- This shift plate then moves the drive shift cable.
- The drive shift cable moves a slide mechanism in the bell housing, causing the upper shift lever to rotate.
- Turning the upper shift lever rotates the upper, middle, and lower shift shafts.
- The shift shafts eventually turn a bell crank in the lower unit.
- The bell crank slides a spool assembly attached to the clutch allowing your boat to switch to neutral.
Remember that the kill switch allows your clutch to go into a neutral state.
Types Of Shift Interrupt Switches
There are different types of shift interrupt switches. You’d think that they function the same way. However, some slight variations set them apart.
Mercruiser are the most common shift switches in the market. Then you have the OMC system with the ESA module. The process mentioned above follows the Mercruiser shift system. The OMC system and the ESA module work in a similar manner but
Neutral Safety Switch Vs. Shift Interrupt Switch
A neutral safety switch aims to prevent your boat from moving unexpectedly when the engine transmission is in gear. You basically don’t want to start your boat when it’s in gear, as significant damage can occur. (source)
On the other hand, you have a shift interrupt switch that allows your clutch to go into neutral. Both the neutral safety switch and shift interrupt switch are safety features, important for operating your boat.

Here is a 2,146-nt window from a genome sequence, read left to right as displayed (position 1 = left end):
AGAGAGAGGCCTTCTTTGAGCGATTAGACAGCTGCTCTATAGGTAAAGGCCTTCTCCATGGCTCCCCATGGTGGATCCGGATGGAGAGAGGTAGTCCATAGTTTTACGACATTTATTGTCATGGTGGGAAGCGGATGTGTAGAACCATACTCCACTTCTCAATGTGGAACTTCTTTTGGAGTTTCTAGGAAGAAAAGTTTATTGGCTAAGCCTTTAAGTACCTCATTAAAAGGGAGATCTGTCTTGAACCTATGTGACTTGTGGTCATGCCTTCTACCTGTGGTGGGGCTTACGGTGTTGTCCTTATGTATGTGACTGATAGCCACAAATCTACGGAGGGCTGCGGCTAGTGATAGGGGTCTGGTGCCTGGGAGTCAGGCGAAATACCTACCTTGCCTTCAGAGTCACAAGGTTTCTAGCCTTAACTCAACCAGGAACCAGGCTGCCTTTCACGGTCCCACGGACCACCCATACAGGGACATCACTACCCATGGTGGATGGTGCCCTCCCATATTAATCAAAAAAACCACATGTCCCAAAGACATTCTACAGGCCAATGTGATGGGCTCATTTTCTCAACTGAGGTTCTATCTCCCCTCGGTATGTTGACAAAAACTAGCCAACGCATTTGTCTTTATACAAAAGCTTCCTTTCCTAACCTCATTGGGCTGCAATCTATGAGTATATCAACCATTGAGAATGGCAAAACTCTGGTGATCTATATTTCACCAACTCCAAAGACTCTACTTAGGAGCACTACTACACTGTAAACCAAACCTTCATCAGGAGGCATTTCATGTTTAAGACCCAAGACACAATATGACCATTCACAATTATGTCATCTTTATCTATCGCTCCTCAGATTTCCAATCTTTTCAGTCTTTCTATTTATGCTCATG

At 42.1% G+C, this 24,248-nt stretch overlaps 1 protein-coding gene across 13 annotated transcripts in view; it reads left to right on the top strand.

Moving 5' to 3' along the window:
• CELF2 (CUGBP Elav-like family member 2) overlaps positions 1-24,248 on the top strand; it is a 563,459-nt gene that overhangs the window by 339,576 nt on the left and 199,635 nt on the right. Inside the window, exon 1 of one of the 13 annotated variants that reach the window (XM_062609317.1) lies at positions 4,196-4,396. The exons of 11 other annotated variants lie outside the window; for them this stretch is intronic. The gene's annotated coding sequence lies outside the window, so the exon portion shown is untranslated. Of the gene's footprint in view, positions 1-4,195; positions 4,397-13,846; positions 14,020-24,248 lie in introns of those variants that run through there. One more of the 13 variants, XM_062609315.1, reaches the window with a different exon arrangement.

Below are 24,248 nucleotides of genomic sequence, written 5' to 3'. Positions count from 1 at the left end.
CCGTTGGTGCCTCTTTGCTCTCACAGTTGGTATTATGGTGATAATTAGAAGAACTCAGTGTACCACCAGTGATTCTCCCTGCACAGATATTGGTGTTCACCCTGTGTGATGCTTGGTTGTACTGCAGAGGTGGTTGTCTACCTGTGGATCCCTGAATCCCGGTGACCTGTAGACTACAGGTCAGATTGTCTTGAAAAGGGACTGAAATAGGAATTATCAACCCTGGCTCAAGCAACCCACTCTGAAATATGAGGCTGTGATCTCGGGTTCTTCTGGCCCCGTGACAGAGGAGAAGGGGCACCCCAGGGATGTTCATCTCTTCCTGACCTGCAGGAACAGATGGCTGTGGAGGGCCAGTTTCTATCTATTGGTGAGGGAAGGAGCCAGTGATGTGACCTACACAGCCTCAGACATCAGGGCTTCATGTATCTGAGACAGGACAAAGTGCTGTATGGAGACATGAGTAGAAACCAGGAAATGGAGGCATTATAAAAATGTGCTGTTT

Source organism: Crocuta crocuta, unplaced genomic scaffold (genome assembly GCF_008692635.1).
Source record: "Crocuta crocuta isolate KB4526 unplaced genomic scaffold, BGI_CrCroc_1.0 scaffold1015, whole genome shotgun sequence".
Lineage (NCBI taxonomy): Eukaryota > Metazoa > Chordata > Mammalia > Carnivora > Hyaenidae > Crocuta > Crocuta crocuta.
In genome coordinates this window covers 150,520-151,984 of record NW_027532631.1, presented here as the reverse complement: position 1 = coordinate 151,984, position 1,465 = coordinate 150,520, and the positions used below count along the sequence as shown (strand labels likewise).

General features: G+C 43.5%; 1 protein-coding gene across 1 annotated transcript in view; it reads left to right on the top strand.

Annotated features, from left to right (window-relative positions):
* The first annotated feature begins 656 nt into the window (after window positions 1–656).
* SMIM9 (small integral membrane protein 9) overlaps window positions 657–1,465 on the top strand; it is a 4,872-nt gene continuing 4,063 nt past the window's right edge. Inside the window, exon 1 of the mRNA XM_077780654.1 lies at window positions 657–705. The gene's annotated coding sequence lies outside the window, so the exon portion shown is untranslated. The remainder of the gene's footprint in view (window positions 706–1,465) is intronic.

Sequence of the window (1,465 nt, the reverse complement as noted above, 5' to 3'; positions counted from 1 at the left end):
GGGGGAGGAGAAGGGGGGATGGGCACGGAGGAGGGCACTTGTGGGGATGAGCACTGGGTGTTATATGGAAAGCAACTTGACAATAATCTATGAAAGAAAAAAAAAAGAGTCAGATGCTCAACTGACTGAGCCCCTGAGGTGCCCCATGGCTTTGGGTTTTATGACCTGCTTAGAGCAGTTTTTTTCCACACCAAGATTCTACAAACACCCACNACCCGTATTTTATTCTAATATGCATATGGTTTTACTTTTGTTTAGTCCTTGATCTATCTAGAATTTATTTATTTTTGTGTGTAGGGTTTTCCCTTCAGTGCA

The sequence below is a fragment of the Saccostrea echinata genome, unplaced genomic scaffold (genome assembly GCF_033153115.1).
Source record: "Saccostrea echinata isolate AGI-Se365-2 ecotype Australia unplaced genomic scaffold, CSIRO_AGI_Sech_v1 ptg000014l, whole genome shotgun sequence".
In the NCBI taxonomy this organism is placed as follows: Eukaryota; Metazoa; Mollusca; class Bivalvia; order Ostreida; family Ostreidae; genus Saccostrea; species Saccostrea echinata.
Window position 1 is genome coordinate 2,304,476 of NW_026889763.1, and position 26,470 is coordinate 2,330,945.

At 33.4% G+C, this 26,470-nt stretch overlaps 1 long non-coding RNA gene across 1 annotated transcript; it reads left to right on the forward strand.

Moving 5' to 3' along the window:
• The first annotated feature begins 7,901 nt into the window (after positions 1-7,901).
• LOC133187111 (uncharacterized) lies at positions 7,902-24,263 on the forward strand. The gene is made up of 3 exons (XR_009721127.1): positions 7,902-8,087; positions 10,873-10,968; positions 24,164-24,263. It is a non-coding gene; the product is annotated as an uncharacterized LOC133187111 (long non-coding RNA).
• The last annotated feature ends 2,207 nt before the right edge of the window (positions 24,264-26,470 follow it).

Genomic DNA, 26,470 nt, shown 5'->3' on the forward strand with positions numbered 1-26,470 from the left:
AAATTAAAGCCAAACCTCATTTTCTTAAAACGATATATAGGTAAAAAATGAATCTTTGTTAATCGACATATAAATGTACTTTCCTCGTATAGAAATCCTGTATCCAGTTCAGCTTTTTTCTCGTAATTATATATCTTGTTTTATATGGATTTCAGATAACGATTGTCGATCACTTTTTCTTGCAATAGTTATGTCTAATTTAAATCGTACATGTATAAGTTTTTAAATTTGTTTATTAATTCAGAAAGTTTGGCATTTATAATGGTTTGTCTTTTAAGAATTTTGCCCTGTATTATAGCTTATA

Vital Information About The Shift Interrupt Switch
The kill switch comes with its fair share of ‘breakdowns.’ What happens is that, like any other part of the boat, the shift interrupt switch can have performance issues. Here are the two points you need to know about:
1. Stalling while shifting
This problem is the most common and what happens is the kill switch is ‘over-killing’ the clutch. If water gets into the shift system, it causes the shift switch to stall the engine, essentially over-killing the system.
2. Shifting difficulty
The purpose of the kill switch is to switch the gears to neutral. If it cannot shift efficiently, the drive will stay in gear when the engine is running. In this case, the gears will most likely slam into each other.
The Kill Switch Conundrum
The shift interrupt switch is a point of contention for boat owners because of its complexity and specific repair requirements. However, you can quickly solve these problems with the right tools and a little bit of information.
Hopefully, the kill switch won’t be an issue for you moving forward. Happy sailing.
- Randy Vance, Power Boating for Dummies (New Jersey: Wiley Publishing Inc, 2009) 384.
- The University of North California, A Solar-Powered Boat: Northern California Solar Regatta, North California Solar Regatta, May 3, 2014, Accessed March 18, 2022, https://scholarlycommons.pacific.edu/purcc/2014/events/117/.
- Stern Drives, Replacing Your Shift Cable, Stern Drives, Accessed March 18, 2022, https://www.sterndrives.com/supplies/mdtips02.html.
- Marine Surveyors Inc, Vessel Engine Neutral Safety Switch, Christian & Co., May 30, 2018, Accessed March 18, 2022, https://themarinesurveyors.com/vessel-engine-neutral-safety-switch/.